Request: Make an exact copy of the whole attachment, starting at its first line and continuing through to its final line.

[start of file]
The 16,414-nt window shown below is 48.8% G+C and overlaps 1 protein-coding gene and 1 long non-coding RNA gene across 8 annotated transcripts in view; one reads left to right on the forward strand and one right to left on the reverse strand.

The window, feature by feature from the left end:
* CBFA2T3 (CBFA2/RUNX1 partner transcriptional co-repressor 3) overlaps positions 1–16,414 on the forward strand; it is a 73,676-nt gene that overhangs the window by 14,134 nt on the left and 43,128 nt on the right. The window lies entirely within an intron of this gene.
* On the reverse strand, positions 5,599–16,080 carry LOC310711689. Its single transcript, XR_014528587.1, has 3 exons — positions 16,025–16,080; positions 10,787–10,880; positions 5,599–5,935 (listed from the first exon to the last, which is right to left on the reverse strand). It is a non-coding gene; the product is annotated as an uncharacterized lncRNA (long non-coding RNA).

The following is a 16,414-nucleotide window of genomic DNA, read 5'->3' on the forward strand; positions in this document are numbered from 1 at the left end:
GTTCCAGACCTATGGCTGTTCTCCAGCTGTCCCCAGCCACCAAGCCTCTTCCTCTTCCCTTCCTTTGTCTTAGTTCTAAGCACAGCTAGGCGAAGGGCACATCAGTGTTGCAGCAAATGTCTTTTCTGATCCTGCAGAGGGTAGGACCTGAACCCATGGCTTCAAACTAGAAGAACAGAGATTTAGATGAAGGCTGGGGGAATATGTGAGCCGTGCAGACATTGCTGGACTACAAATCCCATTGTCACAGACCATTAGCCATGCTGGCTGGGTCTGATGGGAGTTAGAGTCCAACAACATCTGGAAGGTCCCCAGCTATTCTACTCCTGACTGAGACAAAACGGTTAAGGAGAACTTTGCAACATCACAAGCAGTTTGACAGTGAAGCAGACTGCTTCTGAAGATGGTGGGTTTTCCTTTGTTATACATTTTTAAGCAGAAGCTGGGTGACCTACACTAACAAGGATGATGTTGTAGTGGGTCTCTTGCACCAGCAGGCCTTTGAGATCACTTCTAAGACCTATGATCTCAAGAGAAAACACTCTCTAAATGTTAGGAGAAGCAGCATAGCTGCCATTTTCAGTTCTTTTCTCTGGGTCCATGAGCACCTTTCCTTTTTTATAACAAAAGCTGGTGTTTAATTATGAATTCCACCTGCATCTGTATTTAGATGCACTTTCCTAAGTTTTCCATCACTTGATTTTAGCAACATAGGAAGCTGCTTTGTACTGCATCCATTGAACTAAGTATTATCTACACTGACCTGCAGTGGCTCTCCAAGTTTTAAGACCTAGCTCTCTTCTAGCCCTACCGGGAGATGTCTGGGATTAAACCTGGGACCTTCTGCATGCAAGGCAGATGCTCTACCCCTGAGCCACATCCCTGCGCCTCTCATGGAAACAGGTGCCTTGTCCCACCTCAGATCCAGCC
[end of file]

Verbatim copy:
The 16,414-nt window shown below is 48.8% G+C and overlaps 1 protein-coding gene and 1 long non-coding RNA gene across 8 annotated transcripts in view; one reads left to right on the forward strand and one right to left on the reverse strand.

The window, feature by feature from the left end:
* CBFA2T3 (CBFA2/RUNX1 partner transcriptional co-repressor 3) overlaps positions 1–16,414 on the forward strand; it is a 73,676-nt gene that overhangs the window by 14,134 nt on the left and 43,128 nt on the right. The window lies entirely within an intron of this gene.
* On the reverse strand, positions 5,599–16,080 carry LOC310711689. Its single transcript, XR_014528587.1, has 3 exons — positions 16,025–16,080; positions 10,787–10,880; positions 5,599–5,935 (listed from the first exon to the last, which is right to left on the reverse strand). It is a non-coding gene; the product is annotated as an uncharacterized lncRNA (long non-coding RNA).

The following is a 16,414-nucleotide window of genomic DNA, read 5'->3' on the forward strand; positions in this document are numbered from 1 at the left end:
GTTCCAGACCTATGGCTGTTCTCCAGCTGTCCCCAGCCACCAAGCCTCTTCCTCTTCCCTTCCTTTGTCTTAGTTCTAAGCACAGCTAGGCGAAGGGCACATCAGTGTTGCAGCAAATGTCTTTTCTGATCCTGCAGAGGGTAGGACCTGAACCCATGGCTTCAAACTAGAAGAACAGAGATTTAGATGAAGGCTGGGGGAATATGTGAGCCGTGCAGACATTGCTGGACTACAAATCCCATTGTCACAGACCATTAGCCATGCTGGCTGGGTCTGATGGGAGTTAGAGTCCAACAACATCTGGAAGGTCCCCAGCTATTCTACTCCTGACTGAGACAAAACGGTTAAGGAGAACTTTGCAACATCACAAGCAGTTTGACAGTGAAGCAGACTGCTTCTGAAGATGGTGGGTTTTCCTTTGTTATACATTTTTAAGCAGAAGCTGGGTGACCTACACTAACAAGGATGATGTTGTAGTGGGTCTCTTGCACCAGCAGGCCTTTGAGATCACTTCTAAGACCTATGATCTCAAGAGAAAACACTCTCTAAATGTTAGGAGAAGCAGCATAGCTGCCATTTTCAGTTCTTTTCTCTGGGTCCATGAGCACCTTTCCTTTTTTATAACAAAAGCTGGTGTTTAATTATGAATTCCACCTGCATCTGTATTTAGATGCACTTTCCTAAGTTTTCCATCACTTGATTTTAGCAACATAGGAAGCTGCTTTGTACTGCATCCATTGAACTAAGTATTATCTACACTGACCTGCAGTGGCTCTCCAAGTTTTAAGACCTAGCTCTCTTCTAGCCCTACCGGGAGATGTCTGGGATTAAACCTGGGACCTTCTGCATGCAAGGCAGATGCTCTACCCCTGAGCCACATCCCTGCGCCTCTCATGGAAACAGGTGCCTTGTCCCACCTCAGATCCAGCC